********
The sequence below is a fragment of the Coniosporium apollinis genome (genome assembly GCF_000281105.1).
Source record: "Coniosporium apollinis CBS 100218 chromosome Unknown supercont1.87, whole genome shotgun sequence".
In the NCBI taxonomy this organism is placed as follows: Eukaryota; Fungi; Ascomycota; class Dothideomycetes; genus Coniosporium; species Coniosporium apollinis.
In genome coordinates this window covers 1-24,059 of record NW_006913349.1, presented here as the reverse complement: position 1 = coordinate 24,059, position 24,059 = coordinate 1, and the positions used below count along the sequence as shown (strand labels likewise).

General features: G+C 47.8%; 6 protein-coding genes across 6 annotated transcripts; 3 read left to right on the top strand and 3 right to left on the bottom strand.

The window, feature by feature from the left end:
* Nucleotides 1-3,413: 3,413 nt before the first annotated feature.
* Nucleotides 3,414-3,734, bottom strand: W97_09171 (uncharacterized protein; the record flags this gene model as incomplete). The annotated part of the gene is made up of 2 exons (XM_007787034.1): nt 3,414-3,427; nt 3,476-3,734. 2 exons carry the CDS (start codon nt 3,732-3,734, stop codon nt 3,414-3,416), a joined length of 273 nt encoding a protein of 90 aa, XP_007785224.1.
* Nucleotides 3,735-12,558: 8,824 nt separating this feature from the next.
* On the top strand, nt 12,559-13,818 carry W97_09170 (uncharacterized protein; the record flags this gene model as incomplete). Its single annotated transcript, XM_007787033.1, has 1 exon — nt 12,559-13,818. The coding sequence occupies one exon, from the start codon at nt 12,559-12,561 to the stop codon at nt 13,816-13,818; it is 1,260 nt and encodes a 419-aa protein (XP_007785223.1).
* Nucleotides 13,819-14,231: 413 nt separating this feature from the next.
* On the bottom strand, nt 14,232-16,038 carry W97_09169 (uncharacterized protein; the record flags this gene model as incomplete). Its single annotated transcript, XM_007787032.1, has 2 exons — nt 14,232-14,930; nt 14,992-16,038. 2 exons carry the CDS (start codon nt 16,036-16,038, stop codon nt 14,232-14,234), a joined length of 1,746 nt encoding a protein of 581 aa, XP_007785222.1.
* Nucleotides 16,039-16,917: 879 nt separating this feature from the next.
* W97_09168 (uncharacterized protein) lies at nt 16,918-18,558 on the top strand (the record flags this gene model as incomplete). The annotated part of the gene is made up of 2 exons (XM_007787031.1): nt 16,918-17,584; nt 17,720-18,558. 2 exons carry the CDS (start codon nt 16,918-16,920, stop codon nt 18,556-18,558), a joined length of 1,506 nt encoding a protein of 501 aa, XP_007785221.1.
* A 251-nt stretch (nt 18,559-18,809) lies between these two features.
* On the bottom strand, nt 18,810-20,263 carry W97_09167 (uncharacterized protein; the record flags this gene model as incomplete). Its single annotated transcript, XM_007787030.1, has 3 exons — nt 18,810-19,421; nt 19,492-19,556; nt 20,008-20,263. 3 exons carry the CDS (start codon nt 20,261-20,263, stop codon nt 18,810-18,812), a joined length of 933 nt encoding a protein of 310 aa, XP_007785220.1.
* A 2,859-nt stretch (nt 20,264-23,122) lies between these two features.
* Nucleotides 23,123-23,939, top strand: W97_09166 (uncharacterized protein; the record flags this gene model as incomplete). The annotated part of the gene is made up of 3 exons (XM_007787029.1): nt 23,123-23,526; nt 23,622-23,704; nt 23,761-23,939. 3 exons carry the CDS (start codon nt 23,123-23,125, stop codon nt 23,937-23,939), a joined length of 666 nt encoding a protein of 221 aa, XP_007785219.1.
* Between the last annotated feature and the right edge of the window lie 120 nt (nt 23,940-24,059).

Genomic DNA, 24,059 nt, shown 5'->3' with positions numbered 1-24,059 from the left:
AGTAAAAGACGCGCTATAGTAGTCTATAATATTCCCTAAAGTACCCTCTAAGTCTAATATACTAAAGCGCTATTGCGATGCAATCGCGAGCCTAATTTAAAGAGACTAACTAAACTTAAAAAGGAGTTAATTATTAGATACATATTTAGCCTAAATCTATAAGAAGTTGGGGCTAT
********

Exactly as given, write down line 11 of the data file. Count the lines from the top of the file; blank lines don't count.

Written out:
* Nucleotides 13,819-14,231: 413 nt separating this feature from the next.